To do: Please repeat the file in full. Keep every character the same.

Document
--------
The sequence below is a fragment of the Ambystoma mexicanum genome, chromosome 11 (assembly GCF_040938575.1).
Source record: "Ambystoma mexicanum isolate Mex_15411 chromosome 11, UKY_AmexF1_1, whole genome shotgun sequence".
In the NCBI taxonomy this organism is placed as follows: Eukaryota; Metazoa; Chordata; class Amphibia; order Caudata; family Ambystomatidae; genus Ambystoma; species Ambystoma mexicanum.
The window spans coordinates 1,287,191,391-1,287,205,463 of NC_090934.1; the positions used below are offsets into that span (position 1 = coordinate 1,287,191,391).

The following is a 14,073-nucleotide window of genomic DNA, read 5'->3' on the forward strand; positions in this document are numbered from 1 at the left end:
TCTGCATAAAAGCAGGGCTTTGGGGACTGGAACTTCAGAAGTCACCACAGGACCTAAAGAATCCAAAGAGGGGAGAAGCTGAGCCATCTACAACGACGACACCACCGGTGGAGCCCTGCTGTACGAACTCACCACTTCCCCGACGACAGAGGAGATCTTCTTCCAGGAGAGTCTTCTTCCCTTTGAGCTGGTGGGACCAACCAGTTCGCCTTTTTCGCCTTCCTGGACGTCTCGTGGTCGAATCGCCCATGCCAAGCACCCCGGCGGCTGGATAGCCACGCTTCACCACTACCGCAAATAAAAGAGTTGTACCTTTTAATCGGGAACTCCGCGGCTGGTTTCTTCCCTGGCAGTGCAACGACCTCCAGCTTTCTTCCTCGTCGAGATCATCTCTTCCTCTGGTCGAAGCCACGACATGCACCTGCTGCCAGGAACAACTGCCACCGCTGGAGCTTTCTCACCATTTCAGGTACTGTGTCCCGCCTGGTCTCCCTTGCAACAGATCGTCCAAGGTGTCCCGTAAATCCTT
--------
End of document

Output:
The sequence below is a fragment of the Ambystoma mexicanum genome, chromosome 11 (assembly GCF_040938575.1).
Source record: "Ambystoma mexicanum isolate Mex_15411 chromosome 11, UKY_AmexF1_1, whole genome shotgun sequence".
In the NCBI taxonomy this organism is placed as follows: Eukaryota; Metazoa; Chordata; class Amphibia; order Caudata; family Ambystomatidae; genus Ambystoma; species Ambystoma mexicanum.
The window spans coordinates 1,287,191,391-1,287,205,463 of NC_090934.1; the positions used below are offsets into that span (position 1 = coordinate 1,287,191,391).

The following is a 14,073-nucleotide window of genomic DNA, read 5'->3' on the forward strand; positions in this document are numbered from 1 at the left end:
TCTGCATAAAAGCAGGGCTTTGGGGACTGGAACTTCAGAAGTCACCACAGGACCTAAAGAATCCAAAGAGGGGAGAAGCTGAGCCATCTACAACGACGACACCACCGGTGGAGCCCTGCTGTACGAACTCACCACTTCCCCGACGACAGAGGAGATCTTCTTCCAGGAGAGTCTTCTTCCCTTTGAGCTGGTGGGACCAACCAGTTCGCCTTTTTCGCCTTCCTGGACGTCTCGTGGTCGAATCGCCCATGCCAAGCACCCCGGCGGCTGGATAGCCACGCTTCACCACTACCGCAAATAAAAGAGTTGTACCTTTTAATCGGGAACTCCGCGGCTGGTTTCTTCCCTGGCAGTGCAACGACCTCCAGCTTTCTTCCTCGTCGAGATCATCTCTTCCTCTGGTCGAAGCCACGACATGCACCTGCTGCCAGGAACAACTGCCACCGCTGGAGCTTTCTCACCATTTCAGGTACTGTGTCCCGCCTGGTCTCCCTTGCAACAGATCGTCCAAGGTGTCCCGTAAATCCTT